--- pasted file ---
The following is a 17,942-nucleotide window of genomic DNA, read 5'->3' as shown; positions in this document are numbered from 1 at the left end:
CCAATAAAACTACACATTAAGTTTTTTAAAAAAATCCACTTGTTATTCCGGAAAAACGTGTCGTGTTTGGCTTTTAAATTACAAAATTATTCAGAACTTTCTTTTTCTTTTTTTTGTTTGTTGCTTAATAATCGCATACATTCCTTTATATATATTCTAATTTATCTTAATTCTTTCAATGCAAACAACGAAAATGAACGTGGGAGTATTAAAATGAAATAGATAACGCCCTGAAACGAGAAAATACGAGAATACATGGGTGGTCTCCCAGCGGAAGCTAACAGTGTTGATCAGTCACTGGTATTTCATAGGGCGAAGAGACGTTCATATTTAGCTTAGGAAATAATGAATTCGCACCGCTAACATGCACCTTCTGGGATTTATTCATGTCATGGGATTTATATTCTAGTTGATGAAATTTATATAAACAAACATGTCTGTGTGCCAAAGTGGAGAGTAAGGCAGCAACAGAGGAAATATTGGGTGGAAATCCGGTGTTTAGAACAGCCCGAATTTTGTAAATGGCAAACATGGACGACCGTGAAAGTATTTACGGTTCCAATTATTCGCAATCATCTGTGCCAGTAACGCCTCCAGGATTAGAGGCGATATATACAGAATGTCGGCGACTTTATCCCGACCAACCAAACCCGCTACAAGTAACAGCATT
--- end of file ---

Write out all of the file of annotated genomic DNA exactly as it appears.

The following is a 17,942-nucleotide window of genomic DNA, read 5'->3' as shown; positions in this document are numbered from 1 at the left end:
CCAATAAAACTACACATTAAGTTTTTTAAAAAAATCCACTTGTTATTCCGGAAAAACGTGTCGTGTTTGGCTTTTAAATTACAAAATTATTCAGAACTTTCTTTTTCTTTTTTTTGTTTGTTGCTTAATAATCGCATACATTCCTTTATATATATTCTAATTTATCTTAATTCTTTCAATGCAAACAACGAAAATGAACGTGGGAGTATTAAAATGAAATAGATAACGCCCTGAAACGAGAAAATACGAGAATACATGGGTGGTCTCCCAGCGGAAGCTAACAGTGTTGATCAGTCACTGGTATTTCATAGGGCGAAGAGACGTTCATATTTAGCTTAGGAAATAATGAATTCGCACCGCTAACATGCACCTTCTGGGATTTATTCATGTCATGGGATTTATATTCTAGTTGATGAAATTTATATAAACAAACATGTCTGTGTGCCAAAGTGGAGAGTAAGGCAGCAACAGAGGAAATATTGGGTGGAAATCCGGTGTTTAGAACAGCCCGAATTTTGTAAATGGCAAACATGGACGACCGTGAAAGTATTTACGGTTCCAATTATTCGCAATCATCTGTGCCAGTAACGCCTCCAGGATTAGAGGCGATATATACAGAATGTCGGCGACTTTATCCCGACCAACCAAACCCGCTACAAGTAACAGCATT